Product Innovation Delivers a More Personal, Relevant Customer Experience
Tableau innovation is on full display this week with never before seen demos and new features in artificial intelligence, machine learning and self-service data management that help customers better leverage data across their organization. Showcased first in keynote, customers will now be able to use data prepared in Tableau across any of their technologies, making the possibilities and use cases limitless. This new capability, and recent Catalog and Prep Conductor updates, puts Tableau at the center of any organization’s data strategy.
Smart analytics continues to be front and center across Tableau’s platform. Keynote will introduce Netflix-style, AI-powered, visualization recommendations to help customers quickly find relevant visualizations, and major updates to Ask Data, Tableau’s natural language processing solution, which can now interpret more complex questions including year-over-year and geo-spatial comparisons. Tableau also demonstrated the power of Explain Data, which uses sophisticated statistical algorithms to allow people to instantly uncover AI-driven insights about their data. During the keynote, Tableau is also introducing Metrics to help business leaders keep an eye on performance indicators. Metrics can be individually curated and personalized to quickly identify KPIs in a mobile-first, at-a-glance view. Attendees will see these powerful new features and capabilities first-hand at interactive demos in Tableau Conference’s Data Village.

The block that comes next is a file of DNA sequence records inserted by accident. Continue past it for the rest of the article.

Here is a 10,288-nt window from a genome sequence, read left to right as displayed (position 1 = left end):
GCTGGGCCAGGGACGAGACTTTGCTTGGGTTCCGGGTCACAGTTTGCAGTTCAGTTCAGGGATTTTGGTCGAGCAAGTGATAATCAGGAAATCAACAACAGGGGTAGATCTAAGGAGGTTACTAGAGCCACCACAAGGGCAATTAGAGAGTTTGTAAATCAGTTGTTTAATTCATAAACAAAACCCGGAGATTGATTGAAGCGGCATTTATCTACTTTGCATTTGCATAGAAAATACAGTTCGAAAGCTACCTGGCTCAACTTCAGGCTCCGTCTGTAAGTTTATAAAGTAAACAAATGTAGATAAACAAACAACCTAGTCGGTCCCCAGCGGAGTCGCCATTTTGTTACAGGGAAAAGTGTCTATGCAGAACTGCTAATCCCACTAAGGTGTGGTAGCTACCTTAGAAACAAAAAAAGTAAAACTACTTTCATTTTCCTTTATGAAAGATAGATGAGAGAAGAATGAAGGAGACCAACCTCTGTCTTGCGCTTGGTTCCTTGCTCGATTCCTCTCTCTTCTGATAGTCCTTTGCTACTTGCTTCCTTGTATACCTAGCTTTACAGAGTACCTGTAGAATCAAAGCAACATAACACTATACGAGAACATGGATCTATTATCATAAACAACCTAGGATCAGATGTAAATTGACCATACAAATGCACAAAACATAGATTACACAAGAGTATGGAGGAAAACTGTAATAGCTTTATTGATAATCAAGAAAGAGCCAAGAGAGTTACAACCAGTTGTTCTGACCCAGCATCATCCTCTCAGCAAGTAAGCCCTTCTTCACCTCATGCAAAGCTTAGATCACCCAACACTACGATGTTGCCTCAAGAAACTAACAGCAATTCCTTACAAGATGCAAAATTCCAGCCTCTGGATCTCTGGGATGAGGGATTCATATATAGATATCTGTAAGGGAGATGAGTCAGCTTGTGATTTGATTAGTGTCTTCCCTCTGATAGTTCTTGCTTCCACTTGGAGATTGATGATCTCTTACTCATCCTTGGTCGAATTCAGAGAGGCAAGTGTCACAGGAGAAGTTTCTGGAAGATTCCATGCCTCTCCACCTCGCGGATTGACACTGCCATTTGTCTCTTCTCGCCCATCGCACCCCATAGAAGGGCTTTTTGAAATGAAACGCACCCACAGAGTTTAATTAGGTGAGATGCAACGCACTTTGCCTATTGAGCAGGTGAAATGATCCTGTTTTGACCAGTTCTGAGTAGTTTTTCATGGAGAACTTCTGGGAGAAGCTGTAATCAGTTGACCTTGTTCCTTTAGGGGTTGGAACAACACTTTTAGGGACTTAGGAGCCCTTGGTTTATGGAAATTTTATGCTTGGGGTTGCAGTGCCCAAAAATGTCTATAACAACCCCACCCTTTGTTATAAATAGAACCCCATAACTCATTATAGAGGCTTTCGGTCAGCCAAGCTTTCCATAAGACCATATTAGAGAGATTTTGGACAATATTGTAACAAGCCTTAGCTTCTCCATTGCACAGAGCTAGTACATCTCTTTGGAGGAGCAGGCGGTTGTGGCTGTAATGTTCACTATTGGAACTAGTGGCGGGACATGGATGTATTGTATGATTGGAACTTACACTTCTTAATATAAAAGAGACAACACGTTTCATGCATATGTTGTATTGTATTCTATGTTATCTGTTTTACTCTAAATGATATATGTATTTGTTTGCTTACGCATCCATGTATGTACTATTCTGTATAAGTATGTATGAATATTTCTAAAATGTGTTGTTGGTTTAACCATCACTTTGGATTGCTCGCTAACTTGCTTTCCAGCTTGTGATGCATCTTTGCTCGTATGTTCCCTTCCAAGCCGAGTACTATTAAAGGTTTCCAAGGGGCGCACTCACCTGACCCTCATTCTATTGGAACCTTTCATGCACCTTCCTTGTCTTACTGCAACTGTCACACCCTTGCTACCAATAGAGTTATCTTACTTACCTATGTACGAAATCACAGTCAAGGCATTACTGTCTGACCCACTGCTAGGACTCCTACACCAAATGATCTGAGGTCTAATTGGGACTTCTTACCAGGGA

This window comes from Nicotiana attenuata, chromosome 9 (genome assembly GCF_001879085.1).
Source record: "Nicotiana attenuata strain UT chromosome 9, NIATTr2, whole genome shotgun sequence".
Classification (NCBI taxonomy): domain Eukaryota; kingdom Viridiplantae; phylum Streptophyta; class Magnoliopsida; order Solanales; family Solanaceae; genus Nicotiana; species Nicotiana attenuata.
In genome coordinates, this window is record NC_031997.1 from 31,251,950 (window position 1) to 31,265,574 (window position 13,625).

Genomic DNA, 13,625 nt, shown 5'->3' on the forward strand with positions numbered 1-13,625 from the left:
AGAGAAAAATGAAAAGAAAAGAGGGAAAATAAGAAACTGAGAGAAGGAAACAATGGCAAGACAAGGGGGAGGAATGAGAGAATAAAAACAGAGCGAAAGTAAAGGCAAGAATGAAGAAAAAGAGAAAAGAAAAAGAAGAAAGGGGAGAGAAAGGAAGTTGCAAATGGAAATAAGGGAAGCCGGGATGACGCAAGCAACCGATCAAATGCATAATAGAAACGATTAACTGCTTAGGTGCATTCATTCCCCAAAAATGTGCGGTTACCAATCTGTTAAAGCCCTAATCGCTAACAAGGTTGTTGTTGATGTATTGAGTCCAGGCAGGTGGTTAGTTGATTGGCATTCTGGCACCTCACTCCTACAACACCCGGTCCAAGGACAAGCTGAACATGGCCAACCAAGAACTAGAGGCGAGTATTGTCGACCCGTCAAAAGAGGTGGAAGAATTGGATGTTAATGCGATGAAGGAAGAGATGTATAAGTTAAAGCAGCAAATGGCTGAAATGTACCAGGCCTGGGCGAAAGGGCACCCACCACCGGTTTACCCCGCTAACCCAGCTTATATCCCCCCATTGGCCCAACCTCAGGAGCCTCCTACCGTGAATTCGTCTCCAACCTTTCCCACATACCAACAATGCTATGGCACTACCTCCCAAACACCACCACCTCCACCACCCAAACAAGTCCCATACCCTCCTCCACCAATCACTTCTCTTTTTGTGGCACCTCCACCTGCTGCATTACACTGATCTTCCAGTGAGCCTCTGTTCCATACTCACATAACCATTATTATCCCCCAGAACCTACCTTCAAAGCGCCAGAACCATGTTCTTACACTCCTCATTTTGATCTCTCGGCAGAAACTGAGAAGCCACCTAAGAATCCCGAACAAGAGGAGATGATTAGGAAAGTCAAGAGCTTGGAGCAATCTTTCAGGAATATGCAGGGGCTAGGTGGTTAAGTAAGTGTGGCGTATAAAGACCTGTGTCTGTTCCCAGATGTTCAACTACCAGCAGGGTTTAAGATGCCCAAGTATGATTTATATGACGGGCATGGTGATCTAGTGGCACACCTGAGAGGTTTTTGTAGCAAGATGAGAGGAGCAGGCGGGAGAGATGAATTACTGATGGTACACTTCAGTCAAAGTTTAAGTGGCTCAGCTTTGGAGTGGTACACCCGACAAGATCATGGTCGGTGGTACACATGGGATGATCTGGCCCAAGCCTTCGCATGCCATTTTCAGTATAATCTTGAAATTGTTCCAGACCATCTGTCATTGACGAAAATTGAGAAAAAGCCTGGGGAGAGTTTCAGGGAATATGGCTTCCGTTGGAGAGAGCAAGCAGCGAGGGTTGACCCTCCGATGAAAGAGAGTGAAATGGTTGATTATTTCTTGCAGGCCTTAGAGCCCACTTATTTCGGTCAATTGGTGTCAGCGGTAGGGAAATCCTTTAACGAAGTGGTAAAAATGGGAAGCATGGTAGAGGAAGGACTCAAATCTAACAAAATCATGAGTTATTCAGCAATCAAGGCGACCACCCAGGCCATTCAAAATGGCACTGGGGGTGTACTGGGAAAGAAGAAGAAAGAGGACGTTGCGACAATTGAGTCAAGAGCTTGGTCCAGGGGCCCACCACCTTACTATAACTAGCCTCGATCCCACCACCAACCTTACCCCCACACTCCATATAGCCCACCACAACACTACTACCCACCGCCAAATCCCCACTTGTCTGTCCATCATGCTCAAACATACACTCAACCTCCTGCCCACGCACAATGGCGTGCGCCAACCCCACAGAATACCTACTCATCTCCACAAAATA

Making an Impact with Data
The conference renews Tableau’s commitment to invest $100 million to help organizations use facts and analytics to solve the world’s most pressing problems, through a new $1 million grant to Splash, to bring safe water and sanitation to a million children in Addis Ababa, Ethiopia and Kolkata, India by 2023.
“Our Tableau Foundation partnership is transforming how we approach our mission by uncovering reliable, real-time information about water, sanitation and hygiene infrastructure in the schools where we work, ensuring long-term sustainability of our solutions,” said Eric Stowe, Founder and Executive Director at Splash. “Working with helped us secure millions in additional donations to bring clean, safe drinking water to children in India and Ethiopia.”
Tableau will also announce more than one million students and instructors worldwide have activated complimentary software licenses through Tableau for Students. Since 2011, the program has extended free software and education to students at accredited academic institutions worldwide to help them learn in-demand skills and build their portfolios. With analytical reasoning recently named a top skill employers need most by LinkedIn, Tableau for Students is committed to improving data literacy and helping the next generation of data users learn these skills before entering the workforce.